Scene: Brought to mind by the song Storms Are On The Ocean performed by June Carter Cash on her Wildwood Flower album. An Appalachian scene all brokered with a traditional cabin, fixed up, although not all of them were, or could be if company, coal company-owned, or the times were too tough to do more than tar-paper this, stuff an odd piece of wood in that, put something in a broken to keep the mountain mist winds at bay. It was, is, those winds rushing down into the valleys though not the obvious signs of poverty and ill-health that capture the mind’s eye, that make one long for the simple beauty of the place and which kept many a pioneer anchored when, after the land gave out, the time for moving on animated the more adventurous ones.
And the others, Prescott Breslin’s people? They stood on the land, stood there and did not prosper, did not prosper a damn, when the coal companies came a-calling for human fodder to work the mines. Except Saturday night, Saturday night barn dance time, when the fiddles, guitars, mandolins and assorted home-made instruments came out and for just that short period the mountains, the mountain winds, and the music blowing down into the valleys were one.
Saturday, August 03, 2013
Out In The Appalachia Home Night- For Prescott Breslin, Senior-Take Three
A YouTube film clip of June Carter Cash performing Storms Are On The Ocean one of Prescott Breslin’s favorite boyhood tunes.
From The Pen Of Joshua Lawrence Breslin
Prescott Breslin was beside himself on that snowy December day just before the Christmas of 1953. He had just heard, no more than heard, he had been told directly by Mr. John MacAdams, the owner’s son, that the James MacAdams & Son Textile Mill was closing its Maine operations in Olde Saco and moving to Lansing, North Carolina right across the border from his old boyhood hometown down in Harlan, Harlan, Kentucky, bloody Harlan of labor legend, song, and story right after the first of the new year. And the reason that the usually steady Prescott was beside himself at hearing that news was that he knew that Lansing back country, knew that the matter of a state border meant little down there as far as backwater ways went, knew it deep in his bones, and knew that come hell or high-water that he could not go back, not to that kind of defeat.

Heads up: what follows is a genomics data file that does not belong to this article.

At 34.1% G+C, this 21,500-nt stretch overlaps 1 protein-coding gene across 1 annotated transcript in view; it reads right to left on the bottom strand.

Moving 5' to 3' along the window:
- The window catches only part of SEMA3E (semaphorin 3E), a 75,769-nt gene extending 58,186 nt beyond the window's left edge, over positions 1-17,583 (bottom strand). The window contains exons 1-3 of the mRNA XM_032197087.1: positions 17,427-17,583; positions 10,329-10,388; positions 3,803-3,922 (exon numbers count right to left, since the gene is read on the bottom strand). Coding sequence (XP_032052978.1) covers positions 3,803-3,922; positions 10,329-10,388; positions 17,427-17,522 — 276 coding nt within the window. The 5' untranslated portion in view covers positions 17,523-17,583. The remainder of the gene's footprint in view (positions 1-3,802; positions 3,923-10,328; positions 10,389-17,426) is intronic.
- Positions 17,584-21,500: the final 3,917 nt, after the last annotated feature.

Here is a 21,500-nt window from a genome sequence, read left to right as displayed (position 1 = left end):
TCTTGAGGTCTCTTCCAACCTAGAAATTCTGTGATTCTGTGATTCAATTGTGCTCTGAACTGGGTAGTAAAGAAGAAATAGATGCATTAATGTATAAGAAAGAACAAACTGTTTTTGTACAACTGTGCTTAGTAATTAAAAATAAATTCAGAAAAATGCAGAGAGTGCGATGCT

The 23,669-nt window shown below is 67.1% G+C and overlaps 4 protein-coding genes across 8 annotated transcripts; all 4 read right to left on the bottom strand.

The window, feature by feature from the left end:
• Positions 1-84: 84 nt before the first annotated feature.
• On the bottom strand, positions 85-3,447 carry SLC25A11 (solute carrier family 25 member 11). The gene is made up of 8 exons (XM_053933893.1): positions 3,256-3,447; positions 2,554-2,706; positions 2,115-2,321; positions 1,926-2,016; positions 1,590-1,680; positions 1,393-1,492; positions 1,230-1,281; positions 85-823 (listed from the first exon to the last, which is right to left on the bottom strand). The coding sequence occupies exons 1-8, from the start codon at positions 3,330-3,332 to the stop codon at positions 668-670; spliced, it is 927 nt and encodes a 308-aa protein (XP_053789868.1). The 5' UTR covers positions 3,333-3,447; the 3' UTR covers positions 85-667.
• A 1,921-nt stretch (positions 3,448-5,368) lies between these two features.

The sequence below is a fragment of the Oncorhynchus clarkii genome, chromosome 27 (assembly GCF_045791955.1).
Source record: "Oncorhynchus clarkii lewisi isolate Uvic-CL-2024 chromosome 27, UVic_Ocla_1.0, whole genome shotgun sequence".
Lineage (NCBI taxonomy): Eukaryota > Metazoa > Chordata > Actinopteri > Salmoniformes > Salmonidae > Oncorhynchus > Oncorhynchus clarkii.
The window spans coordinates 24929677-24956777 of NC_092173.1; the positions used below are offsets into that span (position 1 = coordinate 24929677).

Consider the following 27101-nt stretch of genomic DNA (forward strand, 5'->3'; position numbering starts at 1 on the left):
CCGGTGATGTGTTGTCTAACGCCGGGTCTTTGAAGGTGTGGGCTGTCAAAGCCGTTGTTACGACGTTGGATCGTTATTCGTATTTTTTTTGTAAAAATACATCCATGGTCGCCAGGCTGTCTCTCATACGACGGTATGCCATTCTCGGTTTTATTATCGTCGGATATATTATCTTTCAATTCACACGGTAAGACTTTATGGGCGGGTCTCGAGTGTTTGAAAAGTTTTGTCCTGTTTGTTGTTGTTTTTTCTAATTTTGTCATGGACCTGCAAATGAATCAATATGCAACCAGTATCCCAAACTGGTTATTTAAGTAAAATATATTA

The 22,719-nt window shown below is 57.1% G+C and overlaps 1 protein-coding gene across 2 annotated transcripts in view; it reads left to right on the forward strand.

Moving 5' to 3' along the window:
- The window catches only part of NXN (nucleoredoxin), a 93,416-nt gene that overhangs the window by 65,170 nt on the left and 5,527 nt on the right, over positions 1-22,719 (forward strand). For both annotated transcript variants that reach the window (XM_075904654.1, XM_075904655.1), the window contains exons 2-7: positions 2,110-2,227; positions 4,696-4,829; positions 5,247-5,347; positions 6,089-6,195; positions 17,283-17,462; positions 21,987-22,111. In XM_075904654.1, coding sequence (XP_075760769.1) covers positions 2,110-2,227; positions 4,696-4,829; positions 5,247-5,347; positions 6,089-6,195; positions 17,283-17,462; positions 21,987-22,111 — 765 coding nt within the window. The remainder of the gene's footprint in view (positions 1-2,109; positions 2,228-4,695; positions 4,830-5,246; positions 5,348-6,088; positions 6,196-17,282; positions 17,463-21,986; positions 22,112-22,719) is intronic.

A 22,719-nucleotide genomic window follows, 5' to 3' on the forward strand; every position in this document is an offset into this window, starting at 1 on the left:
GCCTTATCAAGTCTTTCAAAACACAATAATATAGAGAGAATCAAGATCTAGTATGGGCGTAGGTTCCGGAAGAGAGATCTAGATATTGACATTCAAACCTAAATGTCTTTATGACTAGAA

Prescott (not Pres, Scottie, or any such nickname, by the way, just dignified Prescott, one of his few vanities), left the mill at the closing of his shift, went across the street to Millie’s Diner, sat at the stooled-counter for singles, ordered a cup of coffee and a piece of Millie’s homemade pumpkin pie, and put a nickel in the counter jukebox, selecting the Carter Family’s Storms Are On The Ocean that Millie had ordered the jukebox man to insert just for Prescott and the other country boys, and occasionally girls but mainly boys, or rather men who worked the mills in town and sometimes needed a reminder of home down south or up north, or something like that with their coffee and pie.
Hearing the sounds of southern home brought a semi-tear to Prescott's eye until he realized that he was in public, was at hang-out Millie’s where he had friends, and realized that Millie, thirty-something, but motherly-kind Millie was looking directly at him and he held it back with might and main. In a flash he thought, tear turning to grim smirk, how he had told his second son, Kendrick, just the previous year when he asked about the Marine Corps uniform hanging in a back closet in the two by four apartment that they still rented from the Olde Saco Housing Authority and naively asked him why he went to war. He had answered that he preferred, much preferred, taking his chances in some forsaken battlefield than finish his young life out in the hard-bitten coal mines of eastern Kentucky. Then, as the last words of Storms echoed in the half-empty diner, he thought, thought hard against the day that he could not turn back, never.